On Christmas Eve 2011, in a loss to visiting San Francisco, the Seahawks made a statement they wanted to be a physical squad that would lead with its running game and defense. The teams meet again Sunday, with Seattle searching for its running game.

Share story

Turning points are often easiest to decipher in retrospect.

But even at the time, what the Seahawks did against the San Francisco 49ers at CenturyLink Field on Christmas Eve in 2011 stood out.

On that day, against a 49ers team at the time regarded as one of the best in the NFL, the Seahawks became the first team that season to score a rushing touchdown against San Francisco — with Marshawn Lynch becoming the first running back to rush for more than 100 yards against the 49ers in more than two years.

Seattle lost the game 19-17, but a statement of the kind of team the Seahawks wanted to be — a physical squad that would lead with its running game and defense — had been established.

“The way we played is who we are,’’ coach Pete Carroll, then in his second year, said afterward of a game that set the template for a team that the next season added quarterback Russell Wilson as the missing piece for a Super Bowl run two years later.

On Sunday, almost five seasons removed from that game, the 49ers again come to town with the Seahawks facing another crossroads of identity.

In what is the first full season without Lynch, and with a rebuilt offensive line, the Seahawks’ running game has looked nothing like its old self.

Seattle is averaging 89.5 yards rushing in two games, 18th in the NFL, after finishing fourth or better in each of the past four seasons.

Seattle’s 3.2 yards per rushing attempt is even worse, tied for 25th with three other teams, including the 49ers.

Seattle coaches and players haven’t been shy about pointing to the lagging running game as the most significant reason the offense has a mere one touchdown in 22 possessions and has scored 15 points, fewer than all but one other team in the NFL.

“It (the running game) gives us balance and we really miss that,’’ said offensive-line coach and run-game coordinator Tom Cable. “. … We need more consistency (in the running game) because it sets up the big ball, the play-action (pass) and all those things.”

Maybe seeing the 49ers on the other side of the ball will help — two of Seattle’s four-highest rushing totals last season came against San Francisco, including a season-high 255 in a 29-13 victory at CenturyLink Field on Nov. 22.

Thomas Rawls had 209 yards in that game, the second-most in Seahawks history.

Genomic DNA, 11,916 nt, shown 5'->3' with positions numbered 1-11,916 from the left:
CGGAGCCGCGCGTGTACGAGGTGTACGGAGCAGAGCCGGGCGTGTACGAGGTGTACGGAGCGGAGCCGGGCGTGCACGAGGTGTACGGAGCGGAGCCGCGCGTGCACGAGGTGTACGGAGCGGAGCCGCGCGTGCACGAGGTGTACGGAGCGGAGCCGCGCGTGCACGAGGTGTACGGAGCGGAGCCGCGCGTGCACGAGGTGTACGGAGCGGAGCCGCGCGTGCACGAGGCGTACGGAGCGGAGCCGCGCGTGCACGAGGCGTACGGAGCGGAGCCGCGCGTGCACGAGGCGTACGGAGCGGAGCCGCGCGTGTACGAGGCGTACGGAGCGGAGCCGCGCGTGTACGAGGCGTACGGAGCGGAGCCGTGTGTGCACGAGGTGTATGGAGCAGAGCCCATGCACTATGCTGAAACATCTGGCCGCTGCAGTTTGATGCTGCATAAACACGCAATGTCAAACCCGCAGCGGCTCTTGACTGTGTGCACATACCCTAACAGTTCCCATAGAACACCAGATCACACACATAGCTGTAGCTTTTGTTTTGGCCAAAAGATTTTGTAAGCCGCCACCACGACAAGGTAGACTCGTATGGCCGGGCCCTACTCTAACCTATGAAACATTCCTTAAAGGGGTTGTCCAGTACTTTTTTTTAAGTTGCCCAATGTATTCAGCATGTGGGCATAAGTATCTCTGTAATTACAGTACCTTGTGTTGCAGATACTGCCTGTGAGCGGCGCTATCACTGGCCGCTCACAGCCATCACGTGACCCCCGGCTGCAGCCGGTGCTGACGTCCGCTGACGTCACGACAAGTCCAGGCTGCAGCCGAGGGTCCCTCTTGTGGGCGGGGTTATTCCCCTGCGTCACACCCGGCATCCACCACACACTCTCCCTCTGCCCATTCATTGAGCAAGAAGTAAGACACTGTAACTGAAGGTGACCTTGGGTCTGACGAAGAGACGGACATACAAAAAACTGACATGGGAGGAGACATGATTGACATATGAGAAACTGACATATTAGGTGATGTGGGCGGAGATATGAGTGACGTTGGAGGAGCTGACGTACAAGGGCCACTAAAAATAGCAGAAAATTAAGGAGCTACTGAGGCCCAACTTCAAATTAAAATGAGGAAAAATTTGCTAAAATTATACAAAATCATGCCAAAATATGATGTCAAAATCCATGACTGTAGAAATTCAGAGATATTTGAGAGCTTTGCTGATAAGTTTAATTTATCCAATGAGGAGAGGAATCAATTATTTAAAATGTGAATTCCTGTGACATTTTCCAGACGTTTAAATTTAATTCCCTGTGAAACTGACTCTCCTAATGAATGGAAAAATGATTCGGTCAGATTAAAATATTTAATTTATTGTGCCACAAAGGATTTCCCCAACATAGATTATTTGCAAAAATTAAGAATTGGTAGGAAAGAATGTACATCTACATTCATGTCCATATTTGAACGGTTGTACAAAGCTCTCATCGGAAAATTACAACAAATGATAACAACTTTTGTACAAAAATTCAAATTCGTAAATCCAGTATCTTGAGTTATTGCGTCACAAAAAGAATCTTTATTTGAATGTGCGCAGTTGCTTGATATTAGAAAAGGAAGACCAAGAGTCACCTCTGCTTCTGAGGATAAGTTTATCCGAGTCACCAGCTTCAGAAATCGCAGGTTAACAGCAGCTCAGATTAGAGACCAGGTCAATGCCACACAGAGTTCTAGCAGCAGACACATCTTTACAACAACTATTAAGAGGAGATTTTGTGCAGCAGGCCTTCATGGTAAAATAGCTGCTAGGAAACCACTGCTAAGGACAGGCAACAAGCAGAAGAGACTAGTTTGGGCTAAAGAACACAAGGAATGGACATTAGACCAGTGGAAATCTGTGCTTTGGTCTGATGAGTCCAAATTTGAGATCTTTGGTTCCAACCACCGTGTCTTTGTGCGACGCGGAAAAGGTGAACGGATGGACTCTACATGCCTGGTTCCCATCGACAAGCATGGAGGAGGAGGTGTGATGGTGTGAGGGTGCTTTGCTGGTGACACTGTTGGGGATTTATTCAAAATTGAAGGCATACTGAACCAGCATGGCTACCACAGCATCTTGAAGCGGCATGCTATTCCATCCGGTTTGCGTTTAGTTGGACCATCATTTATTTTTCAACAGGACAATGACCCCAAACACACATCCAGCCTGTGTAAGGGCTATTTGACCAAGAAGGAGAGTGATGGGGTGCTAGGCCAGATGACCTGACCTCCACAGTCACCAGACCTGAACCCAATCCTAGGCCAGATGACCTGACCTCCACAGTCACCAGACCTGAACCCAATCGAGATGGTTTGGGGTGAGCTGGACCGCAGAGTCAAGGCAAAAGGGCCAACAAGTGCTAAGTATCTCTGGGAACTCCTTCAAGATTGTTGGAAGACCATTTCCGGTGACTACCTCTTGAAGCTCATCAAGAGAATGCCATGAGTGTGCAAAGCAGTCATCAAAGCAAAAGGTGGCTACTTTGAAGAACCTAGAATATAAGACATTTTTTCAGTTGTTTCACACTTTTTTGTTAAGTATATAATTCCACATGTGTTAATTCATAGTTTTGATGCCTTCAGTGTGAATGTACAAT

Rawls, though, is listed as doubtful to play Sunday after suffering a leg injury last week at Los Angeles, after he had been held to the shocking total of minus-7 yards on seven carries.

That will leave the bulk of the carries to Christine Michael, who despite being listed behind Rawls entering last week’s game has been Seattle’s most effective ball carrier this season. He has 126 yards on 25 carries.

As Carroll said Monday in a comment that seemed aimed at establishing the theme for the week: “We have to get our running game more effective like we’ve always liked it to be, and so we’re going to make sure we focus there.’’

It should help that Wilson will be healthier, playing 14 days removed from suffering a high ankle sprain in the third quarter of the opener against Miami. Wilson again practiced all week.

Wilson had 14 yards on five carries against the Rams when it seemed obvious from the first play Los Angeles wasn’t as worried as it usually would be about him keeping the ball on zone reads or bootlegs and scooting around the end for big gains.

Still, Seattle has won big before when Wilson has done little running — he had a combined 19 yards on six carries in late-season blowouts last year of Baltimore and Arizona.

And Seahawks coaches know they can’t depend on Wilson to also carry the running game. A line featuring just one starter from last season at the same spot as a year ago and a Lynch-less running-back corps is going to have to lead the way.

“It’s really about blocking guys,’’ Cable said.

So far, that’s proven easier said than done for the Seahawks. And one direction or another, a game against the 49ers figures to again show which way Seattle is headed.